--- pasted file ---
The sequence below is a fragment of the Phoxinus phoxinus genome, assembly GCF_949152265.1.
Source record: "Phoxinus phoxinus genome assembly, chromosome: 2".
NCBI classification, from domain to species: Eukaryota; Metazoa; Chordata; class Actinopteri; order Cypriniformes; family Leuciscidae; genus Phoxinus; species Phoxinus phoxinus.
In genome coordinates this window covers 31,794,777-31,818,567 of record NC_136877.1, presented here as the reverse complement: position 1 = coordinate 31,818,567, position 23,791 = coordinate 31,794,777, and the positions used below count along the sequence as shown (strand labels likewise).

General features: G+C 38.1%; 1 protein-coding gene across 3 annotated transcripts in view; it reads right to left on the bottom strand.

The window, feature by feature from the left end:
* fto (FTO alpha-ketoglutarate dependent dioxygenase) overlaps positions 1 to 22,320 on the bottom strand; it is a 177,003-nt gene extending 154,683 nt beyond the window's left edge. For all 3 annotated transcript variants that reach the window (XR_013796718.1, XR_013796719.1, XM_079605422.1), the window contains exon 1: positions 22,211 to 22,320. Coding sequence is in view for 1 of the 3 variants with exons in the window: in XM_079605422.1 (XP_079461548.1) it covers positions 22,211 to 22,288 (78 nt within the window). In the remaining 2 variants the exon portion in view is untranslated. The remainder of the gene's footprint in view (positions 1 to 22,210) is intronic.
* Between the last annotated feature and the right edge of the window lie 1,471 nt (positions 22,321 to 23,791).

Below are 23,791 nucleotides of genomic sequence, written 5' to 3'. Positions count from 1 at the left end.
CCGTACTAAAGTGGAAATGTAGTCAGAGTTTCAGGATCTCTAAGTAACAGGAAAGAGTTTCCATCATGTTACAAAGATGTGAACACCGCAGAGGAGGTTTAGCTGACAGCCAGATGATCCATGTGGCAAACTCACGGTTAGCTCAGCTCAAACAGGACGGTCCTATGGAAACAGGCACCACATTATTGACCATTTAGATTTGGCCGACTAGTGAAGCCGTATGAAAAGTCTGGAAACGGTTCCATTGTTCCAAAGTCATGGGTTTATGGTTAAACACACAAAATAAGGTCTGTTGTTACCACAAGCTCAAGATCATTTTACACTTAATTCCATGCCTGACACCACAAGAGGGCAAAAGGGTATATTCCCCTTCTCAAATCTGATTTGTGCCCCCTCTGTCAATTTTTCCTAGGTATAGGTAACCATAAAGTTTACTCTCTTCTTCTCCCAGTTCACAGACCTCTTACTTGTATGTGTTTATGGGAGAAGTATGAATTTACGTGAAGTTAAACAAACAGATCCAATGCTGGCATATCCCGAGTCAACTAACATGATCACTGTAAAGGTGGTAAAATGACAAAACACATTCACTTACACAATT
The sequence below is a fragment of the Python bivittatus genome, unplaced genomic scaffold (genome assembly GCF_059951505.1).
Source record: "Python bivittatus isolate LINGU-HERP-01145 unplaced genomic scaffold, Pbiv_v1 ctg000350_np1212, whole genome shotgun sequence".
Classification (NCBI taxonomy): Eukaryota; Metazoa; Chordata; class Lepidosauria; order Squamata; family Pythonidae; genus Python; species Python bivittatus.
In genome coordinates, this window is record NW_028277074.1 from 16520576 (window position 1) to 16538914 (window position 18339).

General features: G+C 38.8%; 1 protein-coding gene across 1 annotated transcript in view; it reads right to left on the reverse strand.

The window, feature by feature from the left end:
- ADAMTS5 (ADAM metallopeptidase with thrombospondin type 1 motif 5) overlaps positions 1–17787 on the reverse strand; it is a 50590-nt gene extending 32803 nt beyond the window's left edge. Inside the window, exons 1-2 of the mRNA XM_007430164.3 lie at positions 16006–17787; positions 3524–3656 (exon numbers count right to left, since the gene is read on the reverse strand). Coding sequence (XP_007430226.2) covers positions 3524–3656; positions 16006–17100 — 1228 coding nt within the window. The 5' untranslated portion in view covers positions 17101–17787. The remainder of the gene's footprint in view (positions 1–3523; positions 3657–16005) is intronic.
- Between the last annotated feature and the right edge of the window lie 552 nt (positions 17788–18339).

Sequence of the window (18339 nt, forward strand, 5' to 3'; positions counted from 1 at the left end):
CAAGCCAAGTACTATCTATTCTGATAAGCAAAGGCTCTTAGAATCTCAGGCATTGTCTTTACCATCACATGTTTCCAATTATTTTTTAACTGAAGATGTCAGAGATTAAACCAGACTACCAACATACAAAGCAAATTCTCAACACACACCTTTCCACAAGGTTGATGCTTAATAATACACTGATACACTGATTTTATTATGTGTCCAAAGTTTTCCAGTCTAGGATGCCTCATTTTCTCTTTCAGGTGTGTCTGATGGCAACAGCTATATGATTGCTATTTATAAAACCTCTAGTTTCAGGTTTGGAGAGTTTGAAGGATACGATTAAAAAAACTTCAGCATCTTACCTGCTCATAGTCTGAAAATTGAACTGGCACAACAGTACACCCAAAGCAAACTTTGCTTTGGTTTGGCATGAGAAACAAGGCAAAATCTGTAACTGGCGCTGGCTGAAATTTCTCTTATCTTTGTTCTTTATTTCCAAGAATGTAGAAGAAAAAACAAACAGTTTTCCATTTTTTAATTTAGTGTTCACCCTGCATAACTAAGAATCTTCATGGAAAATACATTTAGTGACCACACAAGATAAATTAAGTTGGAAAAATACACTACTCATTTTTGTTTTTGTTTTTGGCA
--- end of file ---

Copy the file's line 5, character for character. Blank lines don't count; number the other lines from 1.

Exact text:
General features: G+C 38.1%; 1 protein-coding gene across 3 annotated transcripts in view; it reads right to left on the bottom strand.